How Australia’s love of sport can help refugees integrate into society.
Since 1901 Australia has settled over 800,000 refugees and humanitarian migrants. We currently speak over 260 different languages and identify with 270 ancestries, but one thing brings us together like no other: our obsession with sport.
The Australian Sports Commission estimates that 80 per cent of Australians participate in some form of sport, but the sad fact is that Australians from non-English speaking backgrounds – a group that includes the majority of refugees – are much less likely to play sport.
According to the Australian Bureau of Statistics only 52 per cent of non-English speaking males participate in physical activity, with that number dropping again to 48 per cent for women.
The importance of sport for people’s physical and mental health is well documented, but for refugees it provides a range of other benefits.
The United Nations High Commissioner for Refugees says sport is a vital tool for social inclusion, integration and the mutual understanding of cultures. The UNHCR also acknowledges that participation in sport can play a “particularly important and healing role for refugees” recovering from the traumas of the refugee experience.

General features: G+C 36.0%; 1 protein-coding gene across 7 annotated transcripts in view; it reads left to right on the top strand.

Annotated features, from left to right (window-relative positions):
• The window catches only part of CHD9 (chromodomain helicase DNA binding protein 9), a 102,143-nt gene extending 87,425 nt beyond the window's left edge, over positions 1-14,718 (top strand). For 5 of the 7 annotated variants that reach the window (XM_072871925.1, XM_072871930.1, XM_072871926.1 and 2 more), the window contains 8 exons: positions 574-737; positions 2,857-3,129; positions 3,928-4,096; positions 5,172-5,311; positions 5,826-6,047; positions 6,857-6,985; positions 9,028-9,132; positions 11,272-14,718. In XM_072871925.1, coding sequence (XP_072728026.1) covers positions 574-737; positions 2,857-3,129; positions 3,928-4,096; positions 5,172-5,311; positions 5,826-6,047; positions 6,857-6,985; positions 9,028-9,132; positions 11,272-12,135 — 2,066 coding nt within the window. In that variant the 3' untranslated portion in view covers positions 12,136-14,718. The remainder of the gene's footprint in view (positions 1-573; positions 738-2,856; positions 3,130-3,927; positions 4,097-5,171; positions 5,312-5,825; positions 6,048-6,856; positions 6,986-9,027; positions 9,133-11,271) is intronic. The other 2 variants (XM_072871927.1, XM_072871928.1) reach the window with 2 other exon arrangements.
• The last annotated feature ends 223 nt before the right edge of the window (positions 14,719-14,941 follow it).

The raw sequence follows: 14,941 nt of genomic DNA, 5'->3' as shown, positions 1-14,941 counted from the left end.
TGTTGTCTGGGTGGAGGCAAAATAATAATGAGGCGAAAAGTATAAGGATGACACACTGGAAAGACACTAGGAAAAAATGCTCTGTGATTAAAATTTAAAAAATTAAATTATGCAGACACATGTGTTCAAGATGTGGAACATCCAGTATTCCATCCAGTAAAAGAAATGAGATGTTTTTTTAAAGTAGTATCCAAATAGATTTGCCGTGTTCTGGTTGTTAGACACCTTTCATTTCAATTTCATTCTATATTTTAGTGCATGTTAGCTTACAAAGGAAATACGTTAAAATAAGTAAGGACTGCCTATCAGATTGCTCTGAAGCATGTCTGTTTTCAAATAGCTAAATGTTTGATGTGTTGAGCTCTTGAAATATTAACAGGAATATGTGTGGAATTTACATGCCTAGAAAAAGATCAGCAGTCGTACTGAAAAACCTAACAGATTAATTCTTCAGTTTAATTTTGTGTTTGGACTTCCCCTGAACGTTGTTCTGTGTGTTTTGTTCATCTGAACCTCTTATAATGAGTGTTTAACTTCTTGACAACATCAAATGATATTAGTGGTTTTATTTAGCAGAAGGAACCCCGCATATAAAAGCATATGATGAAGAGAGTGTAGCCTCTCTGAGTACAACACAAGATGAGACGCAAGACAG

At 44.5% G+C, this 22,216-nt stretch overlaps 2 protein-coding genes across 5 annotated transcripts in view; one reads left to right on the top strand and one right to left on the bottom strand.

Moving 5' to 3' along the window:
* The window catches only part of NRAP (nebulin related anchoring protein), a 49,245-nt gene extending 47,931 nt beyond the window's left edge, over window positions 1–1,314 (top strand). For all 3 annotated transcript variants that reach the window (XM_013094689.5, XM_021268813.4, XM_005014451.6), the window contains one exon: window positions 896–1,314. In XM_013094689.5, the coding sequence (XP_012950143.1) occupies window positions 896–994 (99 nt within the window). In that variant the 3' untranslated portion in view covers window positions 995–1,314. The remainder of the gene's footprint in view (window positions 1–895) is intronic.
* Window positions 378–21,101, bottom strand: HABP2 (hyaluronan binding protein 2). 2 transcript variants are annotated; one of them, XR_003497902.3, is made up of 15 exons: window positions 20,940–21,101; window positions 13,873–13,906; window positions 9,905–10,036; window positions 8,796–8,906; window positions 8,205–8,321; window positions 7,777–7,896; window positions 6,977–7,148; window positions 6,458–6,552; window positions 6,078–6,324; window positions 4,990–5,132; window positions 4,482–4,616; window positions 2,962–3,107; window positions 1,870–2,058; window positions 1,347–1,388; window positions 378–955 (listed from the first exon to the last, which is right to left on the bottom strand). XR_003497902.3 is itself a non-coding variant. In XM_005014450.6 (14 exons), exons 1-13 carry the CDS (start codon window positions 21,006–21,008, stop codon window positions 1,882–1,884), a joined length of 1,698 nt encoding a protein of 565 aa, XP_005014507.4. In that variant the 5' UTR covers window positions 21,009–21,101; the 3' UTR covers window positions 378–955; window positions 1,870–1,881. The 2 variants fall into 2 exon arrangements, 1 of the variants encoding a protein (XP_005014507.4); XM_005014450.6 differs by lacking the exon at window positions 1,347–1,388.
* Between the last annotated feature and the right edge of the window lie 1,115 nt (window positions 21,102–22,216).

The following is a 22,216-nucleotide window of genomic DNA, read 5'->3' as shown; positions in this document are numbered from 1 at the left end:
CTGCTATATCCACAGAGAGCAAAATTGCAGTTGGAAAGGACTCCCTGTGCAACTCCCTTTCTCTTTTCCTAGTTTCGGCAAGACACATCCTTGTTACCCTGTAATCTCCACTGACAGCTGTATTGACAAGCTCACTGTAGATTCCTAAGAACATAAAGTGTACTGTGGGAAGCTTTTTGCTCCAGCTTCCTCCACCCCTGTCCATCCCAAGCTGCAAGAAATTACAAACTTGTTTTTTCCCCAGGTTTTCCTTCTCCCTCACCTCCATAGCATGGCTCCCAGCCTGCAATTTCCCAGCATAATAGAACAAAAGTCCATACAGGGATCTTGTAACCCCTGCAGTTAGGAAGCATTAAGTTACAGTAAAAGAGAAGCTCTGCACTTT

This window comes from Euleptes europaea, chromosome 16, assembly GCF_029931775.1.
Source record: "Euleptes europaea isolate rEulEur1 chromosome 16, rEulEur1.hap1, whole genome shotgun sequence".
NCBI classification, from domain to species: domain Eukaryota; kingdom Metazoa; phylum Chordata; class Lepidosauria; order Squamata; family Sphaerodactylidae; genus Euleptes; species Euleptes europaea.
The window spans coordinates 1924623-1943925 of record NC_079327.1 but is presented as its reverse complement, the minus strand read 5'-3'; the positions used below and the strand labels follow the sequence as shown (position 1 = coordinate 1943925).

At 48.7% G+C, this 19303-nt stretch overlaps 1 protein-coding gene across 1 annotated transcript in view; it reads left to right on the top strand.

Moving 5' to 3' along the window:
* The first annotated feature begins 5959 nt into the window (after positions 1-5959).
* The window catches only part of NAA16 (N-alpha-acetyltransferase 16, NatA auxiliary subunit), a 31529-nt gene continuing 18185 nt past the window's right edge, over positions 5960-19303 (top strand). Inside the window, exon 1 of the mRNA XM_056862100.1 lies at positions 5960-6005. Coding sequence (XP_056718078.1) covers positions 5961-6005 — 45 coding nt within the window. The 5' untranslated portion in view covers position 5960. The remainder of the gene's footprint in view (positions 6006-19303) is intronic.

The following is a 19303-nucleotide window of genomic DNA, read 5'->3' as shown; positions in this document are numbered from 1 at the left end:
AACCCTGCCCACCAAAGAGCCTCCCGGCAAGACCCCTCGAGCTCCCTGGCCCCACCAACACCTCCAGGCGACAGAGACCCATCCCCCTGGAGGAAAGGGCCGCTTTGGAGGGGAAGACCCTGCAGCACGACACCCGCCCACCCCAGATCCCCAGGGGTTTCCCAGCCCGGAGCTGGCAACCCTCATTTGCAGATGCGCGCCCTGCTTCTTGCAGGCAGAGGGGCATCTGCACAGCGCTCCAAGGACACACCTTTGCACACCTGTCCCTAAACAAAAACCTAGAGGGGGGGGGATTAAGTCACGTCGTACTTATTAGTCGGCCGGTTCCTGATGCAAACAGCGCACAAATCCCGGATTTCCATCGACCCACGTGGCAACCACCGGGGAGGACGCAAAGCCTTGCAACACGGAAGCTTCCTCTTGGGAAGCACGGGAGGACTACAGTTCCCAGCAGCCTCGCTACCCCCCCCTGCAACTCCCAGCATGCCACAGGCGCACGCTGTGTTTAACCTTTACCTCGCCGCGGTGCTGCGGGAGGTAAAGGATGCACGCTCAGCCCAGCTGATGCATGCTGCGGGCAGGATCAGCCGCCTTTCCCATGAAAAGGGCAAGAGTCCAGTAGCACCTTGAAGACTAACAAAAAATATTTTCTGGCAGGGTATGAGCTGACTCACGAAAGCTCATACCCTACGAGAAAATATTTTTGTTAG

However, despite its importance, sport is not always at the top of the agenda for refugees arriving in Australia. Refugees usually arrive with few possessions and limited financial assets, making the costs of participating in sport a huge barrier.
According to a study by Deakin University, the annual spending on junior sport participation ranges from $1000 to $5000+ per child, depending on the sport. These costs are near impossible for refugee families trying to establish themselves in a new country.
Kuany Kuany knows all too well of these challenges. He was born in Kakuma refugee camp in Kenya, the home of 179,000 refugees who are escaping violence and persecution in neighbouring African countries. Kauny’s parents fled a raging civil war in their homeland of South Sudan.
Kauny – the oldest of seven children – moved to Australia with his family when he was just nine-years-old. Sport has always been a part of his life, from playing soccer in the refugee camp to basketball in Australia.
“Growing up in Africa, almost everyone played soccer and that’s where I was introduced to sport,” said Kuany.